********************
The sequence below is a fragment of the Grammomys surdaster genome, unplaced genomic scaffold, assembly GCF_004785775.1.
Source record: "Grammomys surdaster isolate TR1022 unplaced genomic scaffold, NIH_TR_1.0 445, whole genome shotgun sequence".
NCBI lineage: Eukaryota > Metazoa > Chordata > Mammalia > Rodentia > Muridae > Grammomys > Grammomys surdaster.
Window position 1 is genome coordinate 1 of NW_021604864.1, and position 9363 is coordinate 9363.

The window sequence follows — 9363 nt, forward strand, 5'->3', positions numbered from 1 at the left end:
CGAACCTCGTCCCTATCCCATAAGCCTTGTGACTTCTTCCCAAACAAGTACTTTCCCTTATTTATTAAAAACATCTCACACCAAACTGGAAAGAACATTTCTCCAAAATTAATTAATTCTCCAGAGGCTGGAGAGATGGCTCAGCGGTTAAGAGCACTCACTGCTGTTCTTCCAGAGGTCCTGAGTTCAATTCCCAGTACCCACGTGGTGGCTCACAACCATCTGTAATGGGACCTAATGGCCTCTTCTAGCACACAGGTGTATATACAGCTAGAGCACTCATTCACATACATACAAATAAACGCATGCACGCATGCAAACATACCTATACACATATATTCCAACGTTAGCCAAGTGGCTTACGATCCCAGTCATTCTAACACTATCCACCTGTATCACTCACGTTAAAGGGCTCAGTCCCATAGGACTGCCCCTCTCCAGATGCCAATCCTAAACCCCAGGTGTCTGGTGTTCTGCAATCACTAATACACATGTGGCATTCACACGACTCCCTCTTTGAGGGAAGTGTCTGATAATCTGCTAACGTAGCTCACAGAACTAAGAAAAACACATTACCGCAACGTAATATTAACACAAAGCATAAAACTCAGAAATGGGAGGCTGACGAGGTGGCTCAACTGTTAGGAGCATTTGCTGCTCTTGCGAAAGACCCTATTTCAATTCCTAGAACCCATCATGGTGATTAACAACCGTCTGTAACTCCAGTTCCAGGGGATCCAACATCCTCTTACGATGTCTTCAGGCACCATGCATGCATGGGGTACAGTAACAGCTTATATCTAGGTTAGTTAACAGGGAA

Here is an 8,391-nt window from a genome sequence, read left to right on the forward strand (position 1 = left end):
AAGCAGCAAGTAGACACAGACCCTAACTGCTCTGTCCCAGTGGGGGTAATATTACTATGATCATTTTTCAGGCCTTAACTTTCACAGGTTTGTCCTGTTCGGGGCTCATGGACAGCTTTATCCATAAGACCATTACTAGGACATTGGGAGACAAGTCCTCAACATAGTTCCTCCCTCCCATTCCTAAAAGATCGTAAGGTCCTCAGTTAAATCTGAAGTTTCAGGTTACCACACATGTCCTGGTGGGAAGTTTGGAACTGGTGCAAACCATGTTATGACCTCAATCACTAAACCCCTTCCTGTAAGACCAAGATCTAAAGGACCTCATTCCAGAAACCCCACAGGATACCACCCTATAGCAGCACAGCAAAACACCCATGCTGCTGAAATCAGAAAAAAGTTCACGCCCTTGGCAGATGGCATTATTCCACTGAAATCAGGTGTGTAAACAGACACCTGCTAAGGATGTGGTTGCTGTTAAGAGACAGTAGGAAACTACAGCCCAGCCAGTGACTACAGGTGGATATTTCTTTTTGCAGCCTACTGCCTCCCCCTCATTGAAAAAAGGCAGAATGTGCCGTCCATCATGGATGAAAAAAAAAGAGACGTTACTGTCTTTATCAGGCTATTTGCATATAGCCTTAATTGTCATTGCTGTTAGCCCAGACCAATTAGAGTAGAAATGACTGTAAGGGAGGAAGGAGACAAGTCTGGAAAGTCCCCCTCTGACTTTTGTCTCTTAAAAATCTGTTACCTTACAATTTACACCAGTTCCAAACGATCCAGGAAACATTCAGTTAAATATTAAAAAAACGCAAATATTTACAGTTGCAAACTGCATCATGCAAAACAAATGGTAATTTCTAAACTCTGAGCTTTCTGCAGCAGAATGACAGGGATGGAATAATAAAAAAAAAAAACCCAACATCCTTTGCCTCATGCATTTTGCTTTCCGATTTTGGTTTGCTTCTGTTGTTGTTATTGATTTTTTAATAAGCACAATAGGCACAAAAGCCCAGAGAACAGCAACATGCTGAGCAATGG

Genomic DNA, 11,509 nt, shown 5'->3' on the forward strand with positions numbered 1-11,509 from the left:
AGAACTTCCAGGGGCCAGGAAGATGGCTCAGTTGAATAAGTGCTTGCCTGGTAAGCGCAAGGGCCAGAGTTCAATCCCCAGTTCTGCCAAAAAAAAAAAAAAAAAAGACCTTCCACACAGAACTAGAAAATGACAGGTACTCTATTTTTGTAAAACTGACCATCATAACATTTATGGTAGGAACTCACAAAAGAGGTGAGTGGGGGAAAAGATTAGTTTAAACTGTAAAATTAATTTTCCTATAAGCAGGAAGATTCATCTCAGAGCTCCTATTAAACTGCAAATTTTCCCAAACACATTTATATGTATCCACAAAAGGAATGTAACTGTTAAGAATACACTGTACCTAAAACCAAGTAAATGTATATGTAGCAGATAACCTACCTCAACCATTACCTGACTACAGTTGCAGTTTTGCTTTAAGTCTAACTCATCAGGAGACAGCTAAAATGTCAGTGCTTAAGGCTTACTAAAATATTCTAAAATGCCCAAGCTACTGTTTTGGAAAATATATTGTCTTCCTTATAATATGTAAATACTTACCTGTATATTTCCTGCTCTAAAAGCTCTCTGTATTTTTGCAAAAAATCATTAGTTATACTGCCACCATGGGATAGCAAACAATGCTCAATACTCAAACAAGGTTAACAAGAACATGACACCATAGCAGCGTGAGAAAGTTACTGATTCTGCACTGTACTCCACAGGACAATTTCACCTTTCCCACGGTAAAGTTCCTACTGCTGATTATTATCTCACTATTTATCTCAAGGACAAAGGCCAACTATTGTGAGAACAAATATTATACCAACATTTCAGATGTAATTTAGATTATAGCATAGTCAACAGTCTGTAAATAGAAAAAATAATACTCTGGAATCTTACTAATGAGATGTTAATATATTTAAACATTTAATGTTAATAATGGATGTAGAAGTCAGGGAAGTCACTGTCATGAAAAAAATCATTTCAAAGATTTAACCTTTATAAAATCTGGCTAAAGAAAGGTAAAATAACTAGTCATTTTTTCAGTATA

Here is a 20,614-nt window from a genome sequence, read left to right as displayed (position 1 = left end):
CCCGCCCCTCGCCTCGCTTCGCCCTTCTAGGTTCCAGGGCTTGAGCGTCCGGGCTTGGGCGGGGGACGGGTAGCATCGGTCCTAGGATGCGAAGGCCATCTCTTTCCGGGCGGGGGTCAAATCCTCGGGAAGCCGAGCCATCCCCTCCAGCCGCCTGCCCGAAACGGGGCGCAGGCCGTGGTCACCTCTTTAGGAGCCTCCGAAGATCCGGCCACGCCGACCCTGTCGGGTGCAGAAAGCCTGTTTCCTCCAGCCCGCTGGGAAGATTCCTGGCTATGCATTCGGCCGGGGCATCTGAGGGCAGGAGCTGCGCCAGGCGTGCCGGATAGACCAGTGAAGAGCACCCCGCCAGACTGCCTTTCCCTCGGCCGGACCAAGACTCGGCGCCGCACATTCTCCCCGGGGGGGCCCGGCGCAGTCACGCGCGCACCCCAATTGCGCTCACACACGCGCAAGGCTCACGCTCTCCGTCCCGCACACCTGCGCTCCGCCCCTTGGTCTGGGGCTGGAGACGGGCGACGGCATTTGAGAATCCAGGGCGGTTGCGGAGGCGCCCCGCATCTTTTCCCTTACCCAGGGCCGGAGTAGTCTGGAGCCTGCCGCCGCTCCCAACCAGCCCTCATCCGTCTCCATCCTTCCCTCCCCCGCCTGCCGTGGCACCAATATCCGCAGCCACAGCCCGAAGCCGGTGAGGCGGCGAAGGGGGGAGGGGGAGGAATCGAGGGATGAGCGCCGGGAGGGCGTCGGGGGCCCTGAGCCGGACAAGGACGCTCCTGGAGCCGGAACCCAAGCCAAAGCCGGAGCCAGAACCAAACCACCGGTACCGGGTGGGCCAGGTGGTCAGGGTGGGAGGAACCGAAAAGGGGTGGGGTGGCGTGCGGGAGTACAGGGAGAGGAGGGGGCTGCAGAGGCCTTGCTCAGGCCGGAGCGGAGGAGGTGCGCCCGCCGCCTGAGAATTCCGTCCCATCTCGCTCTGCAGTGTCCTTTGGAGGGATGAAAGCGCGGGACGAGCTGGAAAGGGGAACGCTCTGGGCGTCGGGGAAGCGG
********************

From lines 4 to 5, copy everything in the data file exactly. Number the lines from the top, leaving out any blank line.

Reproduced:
Window position 1 is genome coordinate 1 of NW_021604864.1, and position 9363 is coordinate 9363.

The window sequence follows — 9363 nt, forward strand, 5'->3', positions numbered from 1 at the left end: